Vestibulodynia (VBD) is a complex chronic vulvar pain condition that impairs the psychological, physical, and sexual health of 1 in 6 reproductive aged women in the United States. Here, the investigators plan to conduct a randomized, double-blinded, placebo-controlled clinical trial to 1) compare the efficacy of peripheral (lidocaine/estradiol cream), centrally-targeted (nortriptyline), and combined treatments in alleviating pain and improving patient-reported outcomes and 2) determine cytokine and microRNA biomarkers that predict treatment response in women with distinct VBD subtypes. Positive findings from this study will readily translate to improved patient care, permitting the millions of women with VBD, their partners, and their clinicians to make more informed decisions about pain management.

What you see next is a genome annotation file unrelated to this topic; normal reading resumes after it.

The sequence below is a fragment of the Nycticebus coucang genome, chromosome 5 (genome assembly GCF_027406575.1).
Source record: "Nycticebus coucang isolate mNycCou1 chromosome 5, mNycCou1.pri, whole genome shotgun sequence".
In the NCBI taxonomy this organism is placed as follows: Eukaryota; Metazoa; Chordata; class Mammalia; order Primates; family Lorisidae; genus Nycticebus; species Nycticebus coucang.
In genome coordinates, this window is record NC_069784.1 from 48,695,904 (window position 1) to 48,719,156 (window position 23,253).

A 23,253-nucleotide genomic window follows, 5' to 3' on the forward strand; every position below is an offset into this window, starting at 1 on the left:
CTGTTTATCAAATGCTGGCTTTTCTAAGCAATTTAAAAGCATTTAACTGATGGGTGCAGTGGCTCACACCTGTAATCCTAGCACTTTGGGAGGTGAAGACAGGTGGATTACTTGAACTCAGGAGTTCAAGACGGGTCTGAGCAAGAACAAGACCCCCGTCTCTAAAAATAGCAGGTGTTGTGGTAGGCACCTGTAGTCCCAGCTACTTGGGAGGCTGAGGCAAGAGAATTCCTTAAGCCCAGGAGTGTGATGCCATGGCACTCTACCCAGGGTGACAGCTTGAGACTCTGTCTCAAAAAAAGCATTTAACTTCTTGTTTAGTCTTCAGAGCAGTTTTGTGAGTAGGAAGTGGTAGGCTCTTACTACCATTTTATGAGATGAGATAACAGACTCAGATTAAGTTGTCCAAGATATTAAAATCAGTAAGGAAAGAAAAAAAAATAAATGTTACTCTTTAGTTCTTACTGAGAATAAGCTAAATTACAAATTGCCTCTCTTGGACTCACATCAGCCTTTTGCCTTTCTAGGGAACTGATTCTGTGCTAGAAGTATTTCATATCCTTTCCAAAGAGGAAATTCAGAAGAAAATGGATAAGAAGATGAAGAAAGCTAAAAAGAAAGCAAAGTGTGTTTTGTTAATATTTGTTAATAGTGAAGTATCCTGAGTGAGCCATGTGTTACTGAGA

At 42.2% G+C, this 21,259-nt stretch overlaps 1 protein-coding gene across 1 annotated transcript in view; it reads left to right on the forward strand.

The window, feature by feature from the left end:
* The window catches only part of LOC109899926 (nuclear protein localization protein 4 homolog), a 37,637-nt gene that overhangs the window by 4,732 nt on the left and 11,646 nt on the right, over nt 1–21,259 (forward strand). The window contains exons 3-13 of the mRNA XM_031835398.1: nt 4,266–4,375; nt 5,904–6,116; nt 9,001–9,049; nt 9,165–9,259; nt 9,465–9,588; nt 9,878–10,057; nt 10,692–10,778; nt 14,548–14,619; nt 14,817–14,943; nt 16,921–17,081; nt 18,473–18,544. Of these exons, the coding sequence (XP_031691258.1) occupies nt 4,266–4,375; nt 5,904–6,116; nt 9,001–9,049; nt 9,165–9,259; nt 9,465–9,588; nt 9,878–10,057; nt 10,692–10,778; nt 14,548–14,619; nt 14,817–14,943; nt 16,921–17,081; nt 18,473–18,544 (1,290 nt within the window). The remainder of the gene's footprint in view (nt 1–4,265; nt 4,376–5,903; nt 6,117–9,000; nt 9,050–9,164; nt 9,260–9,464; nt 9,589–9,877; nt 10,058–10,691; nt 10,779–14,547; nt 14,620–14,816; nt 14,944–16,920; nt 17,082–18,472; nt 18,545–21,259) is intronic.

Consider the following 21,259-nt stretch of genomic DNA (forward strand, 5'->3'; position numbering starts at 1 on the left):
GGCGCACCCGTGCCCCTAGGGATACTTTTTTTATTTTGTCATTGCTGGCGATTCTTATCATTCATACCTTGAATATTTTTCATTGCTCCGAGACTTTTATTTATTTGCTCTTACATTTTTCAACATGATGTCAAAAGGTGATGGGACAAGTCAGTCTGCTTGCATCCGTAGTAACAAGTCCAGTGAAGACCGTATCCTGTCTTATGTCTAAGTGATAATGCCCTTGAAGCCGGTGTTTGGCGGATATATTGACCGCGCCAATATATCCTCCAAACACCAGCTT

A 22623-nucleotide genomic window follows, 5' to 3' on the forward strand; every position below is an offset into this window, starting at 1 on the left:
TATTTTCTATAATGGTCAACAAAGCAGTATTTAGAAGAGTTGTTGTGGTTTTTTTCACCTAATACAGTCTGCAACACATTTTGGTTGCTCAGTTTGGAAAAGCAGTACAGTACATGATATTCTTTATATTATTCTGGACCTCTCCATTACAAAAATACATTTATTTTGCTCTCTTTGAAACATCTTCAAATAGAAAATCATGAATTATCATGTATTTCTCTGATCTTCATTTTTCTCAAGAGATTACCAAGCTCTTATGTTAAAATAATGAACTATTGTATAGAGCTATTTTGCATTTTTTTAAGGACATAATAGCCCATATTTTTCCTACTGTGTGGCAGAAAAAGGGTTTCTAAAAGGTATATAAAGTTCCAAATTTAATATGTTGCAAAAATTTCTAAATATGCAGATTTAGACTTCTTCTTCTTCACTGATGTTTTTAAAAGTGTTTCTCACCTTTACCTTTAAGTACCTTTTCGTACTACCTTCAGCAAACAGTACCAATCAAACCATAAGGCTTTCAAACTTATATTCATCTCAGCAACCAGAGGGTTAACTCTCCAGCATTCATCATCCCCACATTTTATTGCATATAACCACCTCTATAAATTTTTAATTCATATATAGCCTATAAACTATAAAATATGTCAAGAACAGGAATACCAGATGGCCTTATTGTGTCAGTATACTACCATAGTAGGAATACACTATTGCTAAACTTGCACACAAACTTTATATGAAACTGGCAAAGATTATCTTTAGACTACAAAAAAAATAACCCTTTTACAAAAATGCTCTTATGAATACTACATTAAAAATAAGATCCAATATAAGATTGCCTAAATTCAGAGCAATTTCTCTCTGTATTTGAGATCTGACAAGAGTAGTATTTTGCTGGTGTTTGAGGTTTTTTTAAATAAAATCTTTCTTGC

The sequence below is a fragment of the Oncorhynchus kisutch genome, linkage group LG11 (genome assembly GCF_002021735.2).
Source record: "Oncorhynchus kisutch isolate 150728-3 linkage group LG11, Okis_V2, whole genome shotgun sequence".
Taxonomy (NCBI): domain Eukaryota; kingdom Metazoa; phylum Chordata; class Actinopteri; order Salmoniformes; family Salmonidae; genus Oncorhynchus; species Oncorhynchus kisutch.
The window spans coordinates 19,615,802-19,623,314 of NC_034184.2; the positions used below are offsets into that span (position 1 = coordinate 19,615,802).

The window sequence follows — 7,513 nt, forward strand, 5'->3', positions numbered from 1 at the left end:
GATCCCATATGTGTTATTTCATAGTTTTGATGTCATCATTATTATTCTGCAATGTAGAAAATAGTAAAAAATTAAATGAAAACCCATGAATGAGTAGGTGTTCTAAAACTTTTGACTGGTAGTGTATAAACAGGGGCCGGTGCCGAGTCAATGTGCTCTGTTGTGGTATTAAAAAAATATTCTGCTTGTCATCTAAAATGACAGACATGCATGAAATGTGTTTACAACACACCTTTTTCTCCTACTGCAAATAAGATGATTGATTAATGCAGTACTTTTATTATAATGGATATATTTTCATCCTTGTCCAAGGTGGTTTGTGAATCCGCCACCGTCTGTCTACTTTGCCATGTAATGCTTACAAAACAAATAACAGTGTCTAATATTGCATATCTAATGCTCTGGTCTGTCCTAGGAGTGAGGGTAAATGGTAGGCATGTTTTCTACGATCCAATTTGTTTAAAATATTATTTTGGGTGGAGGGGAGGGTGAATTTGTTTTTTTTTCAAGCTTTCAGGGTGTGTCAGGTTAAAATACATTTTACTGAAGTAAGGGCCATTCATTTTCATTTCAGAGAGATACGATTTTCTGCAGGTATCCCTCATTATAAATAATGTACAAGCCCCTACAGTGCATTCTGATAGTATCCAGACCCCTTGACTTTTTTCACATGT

Vestibulodynia (VBD) is a chronic pelvic pain condition that affects 1 in 6 reproductive aged women, yet remains ineffectively treated by standard trial-and-error approaches. The investigators have identified two distinct VBD subtypes that may benefit from different types of treatment: 1) VBD peripheral (VBD-p) subtype characterized by localized pain specific to the vulvar vestibule, and 2) VBD central (VBD-c) subtype characterized by pain at both vaginal and remote body regions. Preliminary data further demonstrate that VBD-p and VBD-c subtypes differ with respect to patient reported outcomes (e.g., physical and mental health), production of cytokines (intracellular proteins that regulate the activity of pain nerves and inflammatory processes), and expression of microRNAs (small non-coding RNA molecules that regulate gene expression). Women with VBD-p exhibit normal psychological profiles; balanced circulating pro- and anti-inflammatory cytokines; and dysregulation in microRNAs that regulate the expression of genes in estrogen pathways. In contrast, women with VBD-c report decreased functional status and increased somatization; increased pro-inflammatory but not anti-inflammatory cytokines; and dysregulation in microRNAs that regulate the expression of genes relevant to muscle, nerve, and immune cell function. Based on these data, the investigators hypothesize that two VBD-p and VBD-c subtypes will preferentially respond to peripheral, central, or combined treatments and can be distinguished by cytokine and microRNA profiles. These hypotheses will be tested in a phase III clinical trial that evaluates diverse treatment strategies in women with VBD-p and VBD-c. Participants will be randomly assigned to one of four parallel arms: peripheral treatment with 5% lidocaine + 0.5 mg/ml 0.02% estradiol compound cream, 2) central treatment with the tricyclic antidepressant nortriptyline, 3) combined peripheral and central treatments, or 4) placebo. The treatment phase will last 4 months (with a 6-week titration at treatment initiation and 2-week taper period at 4 months), with outcome measures and biomarkers assessed at 4 time points (0, 2, 4, and 6 months). First, the investigators will compare the efficacy of treatments in alleviating pain among women with VBD-p and VBD-c using standardized tampon insertion with a numeric rating scale and self-reported pain on the McGill Pain Questionnaire. Next, the investigators will compare the efficacy of treatments in improving perceived physical, mental, and sexual health among women with VBD-p and VBD-c using standardized questionnaires. Finally, investigators will measure cytokines and microRNAs in women with VBD-p versus VBD-c using multiplex assays and RNA sequencing, and determine the ability of these biomarkers to predict treatment response. Successful completion of the proposed work will provide new insights into the mechanisms that drive pain perception and treatment response in two distinct VBD subtypes, and determine the efficacy of peripheral, central, and combined therapies in reversing this pain. Such findings will readily translate to improved patient care, permitting the millions of women with VBD, their partners, and clinicians to make more informed decisions about pain management.